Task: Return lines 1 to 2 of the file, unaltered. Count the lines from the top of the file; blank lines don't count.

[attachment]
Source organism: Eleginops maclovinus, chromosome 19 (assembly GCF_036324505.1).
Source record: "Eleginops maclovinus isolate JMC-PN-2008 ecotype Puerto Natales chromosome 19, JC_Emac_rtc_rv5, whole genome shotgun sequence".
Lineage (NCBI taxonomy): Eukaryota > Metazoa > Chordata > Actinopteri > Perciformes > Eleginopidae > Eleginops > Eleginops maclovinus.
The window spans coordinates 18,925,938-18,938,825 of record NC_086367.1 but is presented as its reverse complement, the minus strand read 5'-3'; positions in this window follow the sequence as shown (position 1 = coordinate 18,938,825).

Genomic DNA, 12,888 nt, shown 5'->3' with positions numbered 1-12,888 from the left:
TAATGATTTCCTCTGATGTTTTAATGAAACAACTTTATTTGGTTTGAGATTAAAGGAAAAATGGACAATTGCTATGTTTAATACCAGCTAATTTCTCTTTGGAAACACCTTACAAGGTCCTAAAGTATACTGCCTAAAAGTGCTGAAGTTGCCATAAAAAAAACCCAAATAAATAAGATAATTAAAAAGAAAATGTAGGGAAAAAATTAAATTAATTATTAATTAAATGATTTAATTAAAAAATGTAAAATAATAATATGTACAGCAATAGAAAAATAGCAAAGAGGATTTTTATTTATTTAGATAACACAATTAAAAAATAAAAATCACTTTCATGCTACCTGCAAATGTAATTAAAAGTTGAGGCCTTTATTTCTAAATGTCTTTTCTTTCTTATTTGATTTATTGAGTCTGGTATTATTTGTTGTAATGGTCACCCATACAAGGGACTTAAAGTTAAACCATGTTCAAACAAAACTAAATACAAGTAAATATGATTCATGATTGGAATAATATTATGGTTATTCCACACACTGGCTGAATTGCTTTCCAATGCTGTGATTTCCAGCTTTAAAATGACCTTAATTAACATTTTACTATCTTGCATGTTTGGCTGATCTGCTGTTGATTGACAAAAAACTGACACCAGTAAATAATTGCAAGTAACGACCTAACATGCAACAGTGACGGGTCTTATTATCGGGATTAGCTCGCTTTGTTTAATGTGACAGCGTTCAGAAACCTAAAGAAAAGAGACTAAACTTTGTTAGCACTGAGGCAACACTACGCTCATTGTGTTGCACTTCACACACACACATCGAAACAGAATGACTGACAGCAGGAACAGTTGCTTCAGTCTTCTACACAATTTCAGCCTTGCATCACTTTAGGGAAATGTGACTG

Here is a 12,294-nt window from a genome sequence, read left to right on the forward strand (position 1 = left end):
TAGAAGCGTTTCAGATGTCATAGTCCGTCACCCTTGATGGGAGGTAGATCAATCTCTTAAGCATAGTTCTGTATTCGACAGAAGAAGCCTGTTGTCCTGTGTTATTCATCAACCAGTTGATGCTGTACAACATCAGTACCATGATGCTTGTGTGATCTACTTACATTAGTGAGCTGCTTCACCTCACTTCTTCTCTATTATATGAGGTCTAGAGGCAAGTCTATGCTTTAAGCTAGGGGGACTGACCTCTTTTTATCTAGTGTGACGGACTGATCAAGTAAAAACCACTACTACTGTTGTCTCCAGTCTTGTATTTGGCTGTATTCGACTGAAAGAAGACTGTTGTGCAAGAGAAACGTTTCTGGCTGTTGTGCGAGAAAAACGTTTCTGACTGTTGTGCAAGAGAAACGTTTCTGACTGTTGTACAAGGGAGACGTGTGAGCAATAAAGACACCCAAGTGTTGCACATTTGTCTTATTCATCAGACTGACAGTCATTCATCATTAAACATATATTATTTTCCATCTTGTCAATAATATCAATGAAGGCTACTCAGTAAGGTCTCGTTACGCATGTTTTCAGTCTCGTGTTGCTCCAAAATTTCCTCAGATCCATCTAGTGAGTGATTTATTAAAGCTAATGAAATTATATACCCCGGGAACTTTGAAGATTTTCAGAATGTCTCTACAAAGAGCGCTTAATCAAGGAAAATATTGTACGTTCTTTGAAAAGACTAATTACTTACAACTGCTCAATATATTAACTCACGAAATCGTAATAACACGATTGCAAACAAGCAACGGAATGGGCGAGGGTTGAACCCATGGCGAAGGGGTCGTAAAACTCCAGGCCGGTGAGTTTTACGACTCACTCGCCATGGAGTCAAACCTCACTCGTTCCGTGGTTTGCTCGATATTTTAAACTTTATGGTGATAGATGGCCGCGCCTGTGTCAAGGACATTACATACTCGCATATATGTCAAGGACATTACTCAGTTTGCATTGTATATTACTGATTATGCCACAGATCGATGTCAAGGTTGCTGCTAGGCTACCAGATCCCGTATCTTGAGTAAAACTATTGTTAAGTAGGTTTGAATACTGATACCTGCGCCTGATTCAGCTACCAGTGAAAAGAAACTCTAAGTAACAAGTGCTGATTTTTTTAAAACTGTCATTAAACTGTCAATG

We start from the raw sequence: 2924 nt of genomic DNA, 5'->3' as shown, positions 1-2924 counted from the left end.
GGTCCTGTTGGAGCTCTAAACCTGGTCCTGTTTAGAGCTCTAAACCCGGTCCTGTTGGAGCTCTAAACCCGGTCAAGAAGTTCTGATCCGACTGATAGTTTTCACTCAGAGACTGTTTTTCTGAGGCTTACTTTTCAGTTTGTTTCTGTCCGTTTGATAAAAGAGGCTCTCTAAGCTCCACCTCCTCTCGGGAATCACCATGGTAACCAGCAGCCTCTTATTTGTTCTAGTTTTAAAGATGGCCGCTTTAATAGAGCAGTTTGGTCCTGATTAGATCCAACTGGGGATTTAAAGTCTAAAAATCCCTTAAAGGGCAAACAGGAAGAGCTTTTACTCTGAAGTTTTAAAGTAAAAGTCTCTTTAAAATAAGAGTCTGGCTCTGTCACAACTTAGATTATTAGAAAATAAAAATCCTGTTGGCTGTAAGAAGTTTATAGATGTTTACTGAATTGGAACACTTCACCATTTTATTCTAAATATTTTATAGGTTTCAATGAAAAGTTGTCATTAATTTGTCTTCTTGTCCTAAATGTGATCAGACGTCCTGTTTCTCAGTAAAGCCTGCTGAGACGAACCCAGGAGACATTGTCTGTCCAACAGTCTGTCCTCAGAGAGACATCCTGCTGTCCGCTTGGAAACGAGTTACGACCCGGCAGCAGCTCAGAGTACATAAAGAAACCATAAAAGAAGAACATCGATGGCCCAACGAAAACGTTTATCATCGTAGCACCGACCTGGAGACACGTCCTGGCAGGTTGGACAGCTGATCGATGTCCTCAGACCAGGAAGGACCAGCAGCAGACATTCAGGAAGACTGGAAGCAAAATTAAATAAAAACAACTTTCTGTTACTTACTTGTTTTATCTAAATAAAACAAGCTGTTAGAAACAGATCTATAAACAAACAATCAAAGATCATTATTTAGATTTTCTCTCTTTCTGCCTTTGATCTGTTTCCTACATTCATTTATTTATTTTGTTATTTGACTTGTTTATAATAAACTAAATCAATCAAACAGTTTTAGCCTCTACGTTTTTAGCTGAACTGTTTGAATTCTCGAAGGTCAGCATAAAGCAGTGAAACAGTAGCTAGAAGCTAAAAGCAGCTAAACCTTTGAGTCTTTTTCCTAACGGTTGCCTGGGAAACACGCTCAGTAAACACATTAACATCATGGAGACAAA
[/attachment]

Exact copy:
Source organism: Eleginops maclovinus, chromosome 19 (assembly GCF_036324505.1).
Source record: "Eleginops maclovinus isolate JMC-PN-2008 ecotype Puerto Natales chromosome 19, JC_Emac_rtc_rv5, whole genome shotgun sequence".